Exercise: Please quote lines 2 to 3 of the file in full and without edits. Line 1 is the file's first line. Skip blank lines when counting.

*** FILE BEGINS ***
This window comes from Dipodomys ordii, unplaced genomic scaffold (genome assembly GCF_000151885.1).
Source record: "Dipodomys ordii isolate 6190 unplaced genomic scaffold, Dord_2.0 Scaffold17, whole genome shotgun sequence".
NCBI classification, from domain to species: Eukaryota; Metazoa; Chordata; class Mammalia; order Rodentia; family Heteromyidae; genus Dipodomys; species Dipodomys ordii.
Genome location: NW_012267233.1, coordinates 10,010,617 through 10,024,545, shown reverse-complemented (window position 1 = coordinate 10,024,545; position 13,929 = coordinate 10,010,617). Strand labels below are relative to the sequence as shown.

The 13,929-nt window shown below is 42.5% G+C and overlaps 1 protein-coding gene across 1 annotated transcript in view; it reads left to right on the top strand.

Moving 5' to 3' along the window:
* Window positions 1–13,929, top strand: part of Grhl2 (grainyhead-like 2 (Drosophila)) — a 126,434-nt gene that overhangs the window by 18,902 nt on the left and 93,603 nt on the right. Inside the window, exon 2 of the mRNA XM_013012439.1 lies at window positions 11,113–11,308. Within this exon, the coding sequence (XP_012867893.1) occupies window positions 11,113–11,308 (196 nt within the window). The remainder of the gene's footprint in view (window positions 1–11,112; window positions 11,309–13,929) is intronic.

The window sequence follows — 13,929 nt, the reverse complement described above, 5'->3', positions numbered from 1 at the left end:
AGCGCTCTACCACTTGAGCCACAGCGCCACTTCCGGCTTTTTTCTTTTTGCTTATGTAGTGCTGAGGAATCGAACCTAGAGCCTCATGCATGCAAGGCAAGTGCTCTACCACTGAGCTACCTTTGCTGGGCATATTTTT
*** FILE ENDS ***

Source record: "Dipodomys ordii isolate 6190 unplaced genomic scaffold, Dord_2.0 Scaffold17, whole genome shotgun sequence".
NCBI classification, from domain to species: Eukaryota; Metazoa; Chordata; class Mammalia; order Rodentia; family Heteromyidae; genus Dipodomys; species Dipodomys ordii.